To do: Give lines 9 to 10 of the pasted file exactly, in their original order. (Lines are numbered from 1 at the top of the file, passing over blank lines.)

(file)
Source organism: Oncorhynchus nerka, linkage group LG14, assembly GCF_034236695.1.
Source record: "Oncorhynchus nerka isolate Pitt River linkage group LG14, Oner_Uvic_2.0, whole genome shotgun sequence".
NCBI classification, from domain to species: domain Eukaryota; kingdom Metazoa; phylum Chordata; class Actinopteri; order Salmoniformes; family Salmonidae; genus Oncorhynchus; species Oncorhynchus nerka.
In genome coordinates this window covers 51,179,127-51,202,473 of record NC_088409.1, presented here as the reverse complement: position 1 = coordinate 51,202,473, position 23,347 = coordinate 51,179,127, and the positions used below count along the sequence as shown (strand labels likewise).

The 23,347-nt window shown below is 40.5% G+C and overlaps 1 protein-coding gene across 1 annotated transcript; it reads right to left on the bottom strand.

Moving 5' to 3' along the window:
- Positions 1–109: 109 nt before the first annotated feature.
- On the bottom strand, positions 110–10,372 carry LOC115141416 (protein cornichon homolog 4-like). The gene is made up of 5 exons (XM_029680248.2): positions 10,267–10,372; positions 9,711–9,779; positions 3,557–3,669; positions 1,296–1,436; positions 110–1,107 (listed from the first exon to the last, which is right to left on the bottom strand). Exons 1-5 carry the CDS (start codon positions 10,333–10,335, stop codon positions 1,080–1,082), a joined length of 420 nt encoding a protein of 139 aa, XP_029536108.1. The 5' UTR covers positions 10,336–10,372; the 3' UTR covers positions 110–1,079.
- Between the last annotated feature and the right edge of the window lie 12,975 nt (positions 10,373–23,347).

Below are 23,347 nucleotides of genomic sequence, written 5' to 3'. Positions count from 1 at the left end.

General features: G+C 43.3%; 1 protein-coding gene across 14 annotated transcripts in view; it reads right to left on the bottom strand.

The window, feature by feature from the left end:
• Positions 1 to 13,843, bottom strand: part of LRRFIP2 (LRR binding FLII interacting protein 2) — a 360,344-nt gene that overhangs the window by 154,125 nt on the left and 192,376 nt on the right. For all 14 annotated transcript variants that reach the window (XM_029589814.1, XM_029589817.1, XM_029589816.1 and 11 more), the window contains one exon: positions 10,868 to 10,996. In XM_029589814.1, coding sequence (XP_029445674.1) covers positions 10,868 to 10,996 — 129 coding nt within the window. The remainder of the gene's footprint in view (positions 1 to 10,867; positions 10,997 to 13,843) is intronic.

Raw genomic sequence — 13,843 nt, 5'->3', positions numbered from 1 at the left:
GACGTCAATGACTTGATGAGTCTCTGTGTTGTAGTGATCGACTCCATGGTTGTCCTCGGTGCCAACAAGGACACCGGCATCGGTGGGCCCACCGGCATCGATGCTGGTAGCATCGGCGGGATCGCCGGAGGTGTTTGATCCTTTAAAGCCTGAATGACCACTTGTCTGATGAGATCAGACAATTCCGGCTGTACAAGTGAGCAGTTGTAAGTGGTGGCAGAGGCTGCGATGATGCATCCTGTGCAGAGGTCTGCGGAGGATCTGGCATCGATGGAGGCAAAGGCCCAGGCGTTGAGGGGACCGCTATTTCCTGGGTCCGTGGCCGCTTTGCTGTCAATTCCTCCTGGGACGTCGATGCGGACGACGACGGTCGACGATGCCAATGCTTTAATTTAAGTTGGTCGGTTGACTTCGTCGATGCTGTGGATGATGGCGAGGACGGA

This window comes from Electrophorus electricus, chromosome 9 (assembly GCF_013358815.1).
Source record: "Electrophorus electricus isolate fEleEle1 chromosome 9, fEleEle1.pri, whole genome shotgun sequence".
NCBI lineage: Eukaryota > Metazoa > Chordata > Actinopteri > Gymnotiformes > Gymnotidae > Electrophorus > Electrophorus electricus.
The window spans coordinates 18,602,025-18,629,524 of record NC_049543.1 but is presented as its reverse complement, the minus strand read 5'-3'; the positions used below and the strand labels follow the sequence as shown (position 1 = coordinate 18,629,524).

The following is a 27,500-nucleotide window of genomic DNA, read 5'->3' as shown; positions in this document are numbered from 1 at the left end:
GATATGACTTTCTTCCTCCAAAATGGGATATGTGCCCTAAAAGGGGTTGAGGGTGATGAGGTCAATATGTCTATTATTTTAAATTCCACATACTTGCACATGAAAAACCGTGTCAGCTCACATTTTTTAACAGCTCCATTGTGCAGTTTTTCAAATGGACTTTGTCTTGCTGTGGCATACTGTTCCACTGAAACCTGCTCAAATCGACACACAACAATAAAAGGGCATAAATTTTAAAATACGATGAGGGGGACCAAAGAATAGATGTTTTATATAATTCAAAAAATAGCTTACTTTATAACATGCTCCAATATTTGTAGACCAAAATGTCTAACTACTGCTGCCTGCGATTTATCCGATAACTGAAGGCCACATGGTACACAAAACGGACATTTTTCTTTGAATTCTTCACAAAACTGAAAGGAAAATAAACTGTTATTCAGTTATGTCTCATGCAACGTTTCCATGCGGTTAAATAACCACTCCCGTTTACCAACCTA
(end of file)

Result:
- Between the last annotated feature and the right edge of the window lie 12,975 nt (positions 10,373–23,347).

Below are 23,347 nucleotides of genomic sequence, written 5' to 3'. Positions count from 1 at the left end.